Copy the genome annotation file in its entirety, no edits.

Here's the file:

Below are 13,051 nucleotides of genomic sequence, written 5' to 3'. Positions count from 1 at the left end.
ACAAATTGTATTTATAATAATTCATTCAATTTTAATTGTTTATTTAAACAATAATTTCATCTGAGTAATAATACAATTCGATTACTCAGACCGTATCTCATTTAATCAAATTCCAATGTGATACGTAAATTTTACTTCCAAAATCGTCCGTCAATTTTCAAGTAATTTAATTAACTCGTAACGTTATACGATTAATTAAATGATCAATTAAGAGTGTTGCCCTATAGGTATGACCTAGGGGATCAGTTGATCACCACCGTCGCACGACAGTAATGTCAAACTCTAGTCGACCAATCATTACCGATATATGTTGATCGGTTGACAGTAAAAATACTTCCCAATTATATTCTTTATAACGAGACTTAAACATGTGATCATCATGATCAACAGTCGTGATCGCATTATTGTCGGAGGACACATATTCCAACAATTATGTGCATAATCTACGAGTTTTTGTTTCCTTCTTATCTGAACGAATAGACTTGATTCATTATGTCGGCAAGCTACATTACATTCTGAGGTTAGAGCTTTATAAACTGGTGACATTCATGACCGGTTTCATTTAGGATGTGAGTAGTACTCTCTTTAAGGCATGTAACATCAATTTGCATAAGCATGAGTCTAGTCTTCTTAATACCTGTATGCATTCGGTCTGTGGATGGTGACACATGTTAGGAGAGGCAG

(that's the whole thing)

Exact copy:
Below are 13,051 nucleotides of genomic sequence, written 5' to 3'. Positions count from 1 at the left end.
ACAAATTGTATTTATAATAATTCATTCAATTTTAATTGTTTATTTAAACAATAATTTCATCTGAGTAATAATACAATTCGATTACTCAGACCGTATCTCATTTAATCAAATTCCAATGTGATACGTAAATTTTACTTCCAAAATCGTCCGTCAATTTTCAAGTAATTTAATTAACTCGTAACGTTATACGATTAATTAAATGATCAATTAAGAGTGTTGCCCTATAGGTATGACCTAGGGGATCAGTTGATCACCACCGTCGCACGACAGTAATGTCAAACTCTAGTCGACCAATCATTACCGATATATGTTGATCGGTTGACAGTAAAAATACTTCCCAATTATATTCTTTATAACGAGACTTAAACATGTGATCATCATGATCAACAGTCGTGATCGCATTATTGTCGGAGGACACATATTCCAACAATTATGTGCATAATCTACGAGTTTTTGTTTCCTTCTTATCTGAACGAATAGACTTGATTCATTATGTCGGCAAGCTACATTACATTCTGAGGTTAGAGCTTTATAAACTGGTGACATTCATGACCGGTTTCATTTAGGATGTGAGTAGTACTCTCTTTAAGGCATGTAACATCAATTTGCATAAGCATGAGTCTAGTCTTCTTAATACCTGTATGCATTCGGTCTGTGGATGGTGACACATGTTAGGAGAGGCAG